A British Columbian city which banned a Christian conference from being simulcast on city property because it was sponsored by Chick-fil-A has affirmed this week that its buildings are open to all regardless of faith.
Earlier this year, local pastors and church leaders in Nanaimo, a city of roughly 80,000 people, sought public building space to broadcast a feed of Leadercast, a Christian conference out of Atlanta, but were stopped by a city council member who blasted its connection with the fast food restaurant, reported The Blaze.
In the beginning of May, Fred Pattje introduced a resolution which would ban the conference, which is streamed in roughly 800 cities worldwide, from using Nanaimo property.
"The city of Nanaimo advised the VICC — the Vancouver Island Conference Center — that as owners of the facility any events that are associated with organizations of people that promote or have a history of divisiveness, homophobia or other expressions of hate in a such advised VICC to not permit the upcoming Leadercast event to occur in the city-owned facility that is scheduled for Saturday May the 9th."
Pattje also accused Chik-fil-A owner Dan Cathy of having a "rich history of homophobia and other divisive practices," and also alleged that a conference speaker, Dr. Henry Cloud, believed that homosexuality "can be fixed with reparative therapy."
Pattje's resolution passed 8-1 on May 5, with its only dissenter, Bill McKay, "noting that many well-known and revered leaders like Desmond Tutu, former first lady Laura Bush and journalist Malcolm Gladwell would be participating, SUN News' Ezra Levant reported." (Bush has expressed support for gay marriage and Tutu has previously stated that he believes God has called him to advocate on LGBT issues.)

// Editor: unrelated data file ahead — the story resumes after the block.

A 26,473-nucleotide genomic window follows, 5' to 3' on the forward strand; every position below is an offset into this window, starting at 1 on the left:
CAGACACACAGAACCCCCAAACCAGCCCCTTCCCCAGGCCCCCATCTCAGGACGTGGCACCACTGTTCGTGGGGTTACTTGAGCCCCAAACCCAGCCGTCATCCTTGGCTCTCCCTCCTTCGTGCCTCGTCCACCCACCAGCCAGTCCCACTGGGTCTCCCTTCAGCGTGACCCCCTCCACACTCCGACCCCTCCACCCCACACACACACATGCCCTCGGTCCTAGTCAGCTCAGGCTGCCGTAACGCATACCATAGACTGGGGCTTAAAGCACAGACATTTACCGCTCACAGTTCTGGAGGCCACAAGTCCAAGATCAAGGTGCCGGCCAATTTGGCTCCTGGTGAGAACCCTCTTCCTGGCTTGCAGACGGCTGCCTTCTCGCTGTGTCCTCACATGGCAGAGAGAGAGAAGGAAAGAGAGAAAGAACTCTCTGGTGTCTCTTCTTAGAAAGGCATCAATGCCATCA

In the wake of the city's decision, three pastors from Nanaimo Evangelical Fellowship pointed to Canadian founding document the Charter of Rights and Freedoms and asked Nanaimo leaders to apologize and issue a statement that facilities were open to all, regardless of religious background. Joining them in their advocacy was the city's member of parliament.
Darcy Siggelkow, lead pastor for Generations Church, described the cancellation of Leadercast as "immensely concerning, as were the shocking comments made at the debate."
"I'm not asking you to agree with or accept my opinions and beliefs ... but my rights to have those beliefs," he told Nanaimo Daily News.
The city has since ruled that "that men and women of all faiths are guaranteed the fundamental freedoms of conscience and religion and of thought, belief, opinion and expression and freedom of peaceful assembly and freedom of association in accordance with the Canadian Charter of Rights and Freedom and of the Human Rights Code of BC. Accordingly, men and women of all faiths are entitled to utilize facilities that are owned by and/or in the control of the City of Nanaimo in the same manner that any such facilities are available for use by all members of the general public, subject always to the rule of the law."
In July 2012, Cathy told The Biblical Recorder that the company "was supportive of the biblical definition of the family unit."
In a separate interview that summer with "The Ken Coleman Show," Cathy also said that America was "inviting God's judgment on our nation when we shake our fist at him and say we know better than you as to what constitutes a marriage." His comments drew both wide protest and support.
Earlier this year, Cathy told the Atlanta Journal-Constitution that reflecting on the events of 2012 had helped him to emerge as a wiser individual.
"Every leader goes through different phases of maturity, growth and development and it helps by [recognizing] the mistakes that you make," Cathy said. "And you learn from those mistakes. If not, you're just a fool. I'm thankful that I lived through it and I learned a lot from it."
He also added that he was respectful of views that diverged from his own.
"I think the time of truths and principles are captured and codified in God's Word and I'm just personally committed to that," he said. "I know others feel very different from that and I respect their opinion and I hope that they would be respectful of mine."